Debate continues: Updated study claims earthquake swarm tied to water disposal wells

High-volume wastewater disposal wells likely have contributed to the swarm of earthquakes experienced in central Oklahoma over the past few years, according to an updated report from a team led by former OU researcher Katie Keranen.
by Adam Wilmoth Published: July 3, 2014
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High-volume wastewater disposal wells likely have contributed to the swarm of earthquakes in central Oklahoma over the past few years, according to an updated report from a team led by former OU researcher Katie Keranen.

Now a professor at Cornell University, Keranen’s latest research shows that wastewater disposal wells can cause quakes more than 18 miles away, far more than the previously understood range of about three miles. With that range and pressure, the disposal wells could be responsible for the earthquake swarm the state has experienced over the past three years, the report published Thursday in the journal Science stated.

“The disposed fluids are capable of contributing to the seismic activity,” Keranen said in an interview with The Oklahoman. “These wells are capable. That doesn’t exclude anything else from contributing, but we have no reason to think these are tectonic. They don’t match tectonic activity in other areas. It does seem these are just linked to wastewater. Our research focuses on wastewater and shows it is sufficient.”

Oil and natural gas industry leaders, however, expressed some skepticism.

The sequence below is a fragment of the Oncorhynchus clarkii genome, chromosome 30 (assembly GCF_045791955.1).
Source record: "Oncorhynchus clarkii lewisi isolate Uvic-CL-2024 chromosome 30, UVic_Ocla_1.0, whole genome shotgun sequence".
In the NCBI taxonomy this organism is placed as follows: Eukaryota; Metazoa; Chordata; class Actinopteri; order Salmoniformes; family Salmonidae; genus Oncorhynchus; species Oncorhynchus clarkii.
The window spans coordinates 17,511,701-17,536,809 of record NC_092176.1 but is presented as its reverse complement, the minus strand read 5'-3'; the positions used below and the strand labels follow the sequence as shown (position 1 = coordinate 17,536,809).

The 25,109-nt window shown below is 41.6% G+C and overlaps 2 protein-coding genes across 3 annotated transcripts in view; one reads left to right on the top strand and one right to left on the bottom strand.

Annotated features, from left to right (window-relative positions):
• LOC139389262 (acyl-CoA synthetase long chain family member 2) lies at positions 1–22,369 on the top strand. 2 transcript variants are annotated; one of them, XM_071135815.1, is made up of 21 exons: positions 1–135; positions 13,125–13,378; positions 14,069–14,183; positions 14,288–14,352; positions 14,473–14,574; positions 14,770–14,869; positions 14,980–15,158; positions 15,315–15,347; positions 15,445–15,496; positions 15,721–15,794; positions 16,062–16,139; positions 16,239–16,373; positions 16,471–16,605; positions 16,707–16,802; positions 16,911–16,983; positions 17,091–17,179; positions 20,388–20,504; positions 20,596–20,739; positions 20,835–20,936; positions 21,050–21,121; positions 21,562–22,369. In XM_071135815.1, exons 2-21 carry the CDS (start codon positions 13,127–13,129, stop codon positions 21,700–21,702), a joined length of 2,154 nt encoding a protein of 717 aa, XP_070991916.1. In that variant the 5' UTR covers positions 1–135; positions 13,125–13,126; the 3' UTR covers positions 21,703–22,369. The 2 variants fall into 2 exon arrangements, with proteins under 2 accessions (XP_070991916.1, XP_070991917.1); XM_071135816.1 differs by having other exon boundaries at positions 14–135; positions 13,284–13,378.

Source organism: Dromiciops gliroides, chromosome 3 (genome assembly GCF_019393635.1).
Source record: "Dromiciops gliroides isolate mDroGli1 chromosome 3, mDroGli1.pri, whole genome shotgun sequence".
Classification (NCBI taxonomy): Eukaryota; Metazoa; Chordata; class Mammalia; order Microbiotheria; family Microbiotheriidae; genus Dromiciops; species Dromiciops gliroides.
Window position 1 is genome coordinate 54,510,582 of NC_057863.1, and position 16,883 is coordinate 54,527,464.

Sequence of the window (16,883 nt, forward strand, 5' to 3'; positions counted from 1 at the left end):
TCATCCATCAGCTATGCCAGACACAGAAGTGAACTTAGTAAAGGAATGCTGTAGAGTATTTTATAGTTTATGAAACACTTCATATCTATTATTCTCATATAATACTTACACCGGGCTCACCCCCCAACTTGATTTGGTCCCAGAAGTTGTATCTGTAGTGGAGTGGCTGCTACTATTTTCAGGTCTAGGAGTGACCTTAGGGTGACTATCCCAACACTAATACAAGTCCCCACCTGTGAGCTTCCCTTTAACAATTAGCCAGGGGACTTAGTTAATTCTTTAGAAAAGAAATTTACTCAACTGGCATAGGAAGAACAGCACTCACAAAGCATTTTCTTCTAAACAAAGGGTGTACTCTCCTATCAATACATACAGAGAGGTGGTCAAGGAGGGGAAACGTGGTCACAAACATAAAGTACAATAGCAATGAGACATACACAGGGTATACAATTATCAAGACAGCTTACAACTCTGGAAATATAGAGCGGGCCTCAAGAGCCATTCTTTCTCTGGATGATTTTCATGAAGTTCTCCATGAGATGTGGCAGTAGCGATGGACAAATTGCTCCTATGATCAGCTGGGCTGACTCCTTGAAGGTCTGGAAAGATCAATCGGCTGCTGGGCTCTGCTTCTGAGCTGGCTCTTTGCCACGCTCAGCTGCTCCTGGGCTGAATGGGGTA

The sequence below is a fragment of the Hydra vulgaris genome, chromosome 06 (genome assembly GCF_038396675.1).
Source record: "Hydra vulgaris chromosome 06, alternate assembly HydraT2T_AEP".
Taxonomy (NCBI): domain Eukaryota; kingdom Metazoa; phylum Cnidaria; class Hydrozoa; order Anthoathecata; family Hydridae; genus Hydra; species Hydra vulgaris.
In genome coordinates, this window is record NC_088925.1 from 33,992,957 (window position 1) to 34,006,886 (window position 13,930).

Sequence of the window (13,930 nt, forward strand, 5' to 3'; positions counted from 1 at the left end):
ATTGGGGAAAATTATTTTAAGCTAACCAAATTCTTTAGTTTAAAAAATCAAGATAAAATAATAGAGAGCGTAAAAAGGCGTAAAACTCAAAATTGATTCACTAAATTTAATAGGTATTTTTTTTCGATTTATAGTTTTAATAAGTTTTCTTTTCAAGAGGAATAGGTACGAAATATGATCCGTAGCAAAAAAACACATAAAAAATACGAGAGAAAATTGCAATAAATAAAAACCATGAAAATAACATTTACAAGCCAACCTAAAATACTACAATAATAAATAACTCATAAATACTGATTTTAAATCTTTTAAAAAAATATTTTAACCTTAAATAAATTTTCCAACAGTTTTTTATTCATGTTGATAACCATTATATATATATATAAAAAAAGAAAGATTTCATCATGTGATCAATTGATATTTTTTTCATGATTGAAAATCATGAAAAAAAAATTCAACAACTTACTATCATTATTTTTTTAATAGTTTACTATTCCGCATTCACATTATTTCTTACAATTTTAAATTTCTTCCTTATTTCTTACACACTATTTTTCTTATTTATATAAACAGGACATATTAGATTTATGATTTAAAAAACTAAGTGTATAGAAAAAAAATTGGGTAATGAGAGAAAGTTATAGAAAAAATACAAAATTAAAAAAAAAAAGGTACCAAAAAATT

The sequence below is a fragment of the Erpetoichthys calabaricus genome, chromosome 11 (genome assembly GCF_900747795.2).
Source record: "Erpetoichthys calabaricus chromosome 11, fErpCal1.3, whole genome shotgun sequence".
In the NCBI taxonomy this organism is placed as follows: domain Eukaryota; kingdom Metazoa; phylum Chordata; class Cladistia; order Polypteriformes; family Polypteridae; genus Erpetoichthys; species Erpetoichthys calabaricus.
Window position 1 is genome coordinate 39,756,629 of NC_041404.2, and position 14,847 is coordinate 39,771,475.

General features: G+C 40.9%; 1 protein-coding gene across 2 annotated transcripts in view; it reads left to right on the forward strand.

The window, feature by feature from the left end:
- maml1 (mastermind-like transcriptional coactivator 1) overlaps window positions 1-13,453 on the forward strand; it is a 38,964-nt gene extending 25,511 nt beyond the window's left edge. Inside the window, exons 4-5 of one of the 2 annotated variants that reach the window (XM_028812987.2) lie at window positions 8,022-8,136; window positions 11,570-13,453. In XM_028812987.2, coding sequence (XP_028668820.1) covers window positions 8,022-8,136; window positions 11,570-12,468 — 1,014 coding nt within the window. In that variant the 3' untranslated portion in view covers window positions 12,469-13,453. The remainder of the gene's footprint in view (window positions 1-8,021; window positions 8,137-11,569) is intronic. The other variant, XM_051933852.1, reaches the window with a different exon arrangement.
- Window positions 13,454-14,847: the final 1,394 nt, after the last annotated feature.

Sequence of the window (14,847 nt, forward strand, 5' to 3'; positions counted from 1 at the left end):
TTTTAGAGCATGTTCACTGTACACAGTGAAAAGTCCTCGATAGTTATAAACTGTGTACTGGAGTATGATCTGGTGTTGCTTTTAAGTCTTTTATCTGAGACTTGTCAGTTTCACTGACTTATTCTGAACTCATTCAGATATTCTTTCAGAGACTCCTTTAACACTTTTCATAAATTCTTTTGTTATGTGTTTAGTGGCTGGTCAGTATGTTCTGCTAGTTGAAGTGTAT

“Dr. Keranen’s study is just one part of continuing research into the increase of seismic activity in Oklahoma,” Mike Terry, president of the Oklahoma Independent Petroleum Association, said in a statement. “Others have focused on the state’s ongoing drought and previous seismic activity in the 1950s similar to recent seismic trends. The OIPA and the oil and gas industry as a whole support the continued study of Oklahoma’s increased seismic activity, but a rush to judgment based on one researcher’s findings provides no clear understanding of the causes.”

Industry leaders also have pointed to their ongoing cooperation with researchers and regulators.

“As an industry, we’ve been saying we need more data and we need to work with regulators and others to help determine what is causing the significant increase in seismic activity,” said Chad Warmington, president of the Oklahoma Oil and Gas Association. “But to unequivocally link it to wastewater injections, I think there still needs to be more research. “

Some attendees at a town hall meeting in Edmond last week called for a moratorium on injection wells or all oil and natural gas activity. Keranen said such steps are unwarranted.

“The vast majority of wells in Oklahoma are operating benignly. There would be no basis for changing their operation,” she said. “The goal is to figure out if there is something we can identify to focus on monitoring, policy and best practices that will bring all the wells to safe operating practices. The ultimate goal is safety. We don’t need extreme action.”

The study focused on 89 disposal wells in central Oklahoma. The report stated that four high-volume wells could have contributed to up to 20 percent of the recent outbreak.

“They might consider drilling more wells with less pressure each,” Keranen said.


More stories about wastewater disposal wells and earthquakes in Oklahoma:

Geologist: History shows Oklahoma earthquakes aren't new phenomenon


by Adam Wilmoth
Energy Editor
Adam Wilmoth returned to The Oklahoman as energy editor in 2012 after working for four years in public relations. He previously spent seven years as a business reporter at The Oklahoman, including five years covering the state's energy sector....
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